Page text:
Poppins Not Too Big to Tour; Schumacher Says Anything Can Happen

Tony Awards   Poppins Not Too Big to Tour; Schumacher Says Anything Can Happen
 
One of the stars of the new Disney-Cameron Mackintosh production of Mary Poppins is the ambitious, bigger-than-life scenic design by 2007 Tony Award nominee Bob Crowley, who also designed the musical's costumes.

Ashley Brown in the Tony-nominated Best Musical Mary Poppins
Ashley Brown in the Tony-nominated Best Musical Mary Poppins Photo by Joan Marcus

The production at Broadway's New Amsterdam defies gravity in so many ways: the famed nanny (played by Ashley Brown) flies over the heads of theatregoers; chimney sweep Bert (2007 Tony nominee Gavin Lee) tap dances upside-down on the proscenium arch; an entire floor of the Banks household — the nursery — lowers from roof-level to eye-level; and the behemoth, oversize dollhouse home itself magically fades in and out.

Surely, the massive 2007 Best Musical Tony nominee Mary Poppins is too big to have a touring life outside of Broadway.

Disney Theatrical Productions' Thomas Schumacher has heard this song before. He subscribes to the show's philosophy that "Anything Can Happen." A planned fall 2008 tour is already in the works.

"When we mounted Lion King, one of the first things people said to me was, 'Well, it works on Broadway, but you could never do this production anywhere else.'"

Schumacher shrugged and added, "There are [eight] companies of Lion King playing tonight — you can see it in Japan, Korea, Johannesburg. There are two companies around [the U.S.], touring. We've toured to China, we've been in Australia . . . we've been able to take the show everywhere." For the developing national tour of Mary Poppins, Crowley "has created a magnificent set idea that creates many of the same stage pictures that you're seeing on stage here, but a whole different design approach to it," Schumacher explained. "There's a tour concept that works perfectly. Yes, it's a gigantic production, the reason you want to see it on Broadway, of course, is — you want to see the original big production of it. But, like our other shows, whether it's been Beauty and the Beast, whether it's been Aida or Tarzan — we just opened Tarzan in Amsterdam — there's always a way to reinvent these shows."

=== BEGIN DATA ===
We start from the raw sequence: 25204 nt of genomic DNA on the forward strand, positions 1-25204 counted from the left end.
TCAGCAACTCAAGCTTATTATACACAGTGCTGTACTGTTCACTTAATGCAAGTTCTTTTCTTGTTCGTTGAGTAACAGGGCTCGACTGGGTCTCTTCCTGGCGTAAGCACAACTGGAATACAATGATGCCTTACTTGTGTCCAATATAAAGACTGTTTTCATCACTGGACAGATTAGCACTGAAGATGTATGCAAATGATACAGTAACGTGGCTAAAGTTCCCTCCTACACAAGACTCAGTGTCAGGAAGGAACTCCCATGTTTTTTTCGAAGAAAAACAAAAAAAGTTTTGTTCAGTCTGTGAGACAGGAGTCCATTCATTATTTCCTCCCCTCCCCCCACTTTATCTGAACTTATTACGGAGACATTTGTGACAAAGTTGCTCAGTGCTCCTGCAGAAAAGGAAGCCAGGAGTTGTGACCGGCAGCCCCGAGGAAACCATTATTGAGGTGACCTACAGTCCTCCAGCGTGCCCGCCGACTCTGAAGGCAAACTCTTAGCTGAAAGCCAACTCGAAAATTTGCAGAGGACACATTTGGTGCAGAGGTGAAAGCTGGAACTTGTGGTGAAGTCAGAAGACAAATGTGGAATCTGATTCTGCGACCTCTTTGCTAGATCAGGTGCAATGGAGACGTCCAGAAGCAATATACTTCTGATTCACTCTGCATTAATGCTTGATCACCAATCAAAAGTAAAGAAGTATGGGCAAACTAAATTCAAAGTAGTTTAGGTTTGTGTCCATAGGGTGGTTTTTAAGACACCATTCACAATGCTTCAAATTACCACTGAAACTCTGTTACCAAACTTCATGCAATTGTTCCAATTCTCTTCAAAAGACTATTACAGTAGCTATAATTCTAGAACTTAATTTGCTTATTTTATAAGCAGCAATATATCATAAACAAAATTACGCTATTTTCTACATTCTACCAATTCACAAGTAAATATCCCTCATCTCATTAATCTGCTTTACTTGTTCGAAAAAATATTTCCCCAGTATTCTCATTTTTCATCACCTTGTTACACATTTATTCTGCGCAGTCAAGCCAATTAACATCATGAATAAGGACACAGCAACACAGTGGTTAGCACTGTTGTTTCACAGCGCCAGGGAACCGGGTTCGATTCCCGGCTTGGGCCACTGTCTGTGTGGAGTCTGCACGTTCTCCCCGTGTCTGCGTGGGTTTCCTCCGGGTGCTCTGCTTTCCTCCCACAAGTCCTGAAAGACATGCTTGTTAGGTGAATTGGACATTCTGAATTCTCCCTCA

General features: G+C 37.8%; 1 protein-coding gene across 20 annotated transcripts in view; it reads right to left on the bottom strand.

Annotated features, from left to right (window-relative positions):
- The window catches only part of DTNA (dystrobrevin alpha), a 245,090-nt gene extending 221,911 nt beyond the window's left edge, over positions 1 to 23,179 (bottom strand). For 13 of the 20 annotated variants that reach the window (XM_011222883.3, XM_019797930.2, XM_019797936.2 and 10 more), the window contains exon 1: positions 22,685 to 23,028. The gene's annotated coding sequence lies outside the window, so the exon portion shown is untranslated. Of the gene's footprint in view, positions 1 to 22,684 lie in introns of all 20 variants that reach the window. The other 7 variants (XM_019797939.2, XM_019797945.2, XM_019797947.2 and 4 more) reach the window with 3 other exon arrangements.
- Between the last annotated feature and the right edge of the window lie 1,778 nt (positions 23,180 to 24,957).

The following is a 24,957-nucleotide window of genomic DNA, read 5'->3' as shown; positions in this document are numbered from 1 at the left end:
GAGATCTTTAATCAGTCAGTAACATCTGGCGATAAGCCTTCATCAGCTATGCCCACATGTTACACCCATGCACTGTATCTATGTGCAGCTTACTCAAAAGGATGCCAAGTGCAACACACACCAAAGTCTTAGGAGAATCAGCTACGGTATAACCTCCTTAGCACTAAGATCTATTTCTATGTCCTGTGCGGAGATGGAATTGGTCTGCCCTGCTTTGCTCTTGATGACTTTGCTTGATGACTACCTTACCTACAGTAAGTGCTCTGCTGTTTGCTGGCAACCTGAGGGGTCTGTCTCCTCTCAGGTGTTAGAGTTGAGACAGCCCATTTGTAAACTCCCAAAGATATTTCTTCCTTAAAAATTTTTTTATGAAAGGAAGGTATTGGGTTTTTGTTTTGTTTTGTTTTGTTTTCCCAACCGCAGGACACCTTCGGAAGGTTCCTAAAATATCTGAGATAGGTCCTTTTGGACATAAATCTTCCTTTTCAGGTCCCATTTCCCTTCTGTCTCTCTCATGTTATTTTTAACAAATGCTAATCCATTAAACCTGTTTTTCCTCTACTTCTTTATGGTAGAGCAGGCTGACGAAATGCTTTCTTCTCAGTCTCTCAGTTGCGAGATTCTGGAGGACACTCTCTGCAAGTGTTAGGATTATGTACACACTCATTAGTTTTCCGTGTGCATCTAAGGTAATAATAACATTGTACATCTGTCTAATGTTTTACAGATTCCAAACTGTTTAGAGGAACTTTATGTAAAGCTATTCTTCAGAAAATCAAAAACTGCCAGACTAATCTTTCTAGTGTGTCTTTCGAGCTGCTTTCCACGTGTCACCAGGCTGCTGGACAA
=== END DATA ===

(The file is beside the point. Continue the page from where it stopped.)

Schumacher admitted that the Banks house — a multilevel Victorian beehive — is a challenge, but not an obstacle.

"There's a 27-ton house onstage," he said. "The big idea for Bob Crowley's set was, 'How do you go from the world of the Banks family at No. 17 Cherry Tree Lane and then strike the whole house and be in a park — be in a vast, open fantasy space — and then be back in the house?' That's the trick of his set. I think for most people, it never occurs to them: You've just seen a house materialize and then disappear. We have figured out a way to do it on the road."

Bob Crowley is a three-time 2007 Tony Award nominee: For Mary Poppins (in the categories of Best Costume Design of a Musical and Best Scenic Design of a Musical) and for Lincoln Center Theater's The Coast of Utopia (for Best Scenic Design of a Play, a nomination he shares with co-designer Scott Pask).

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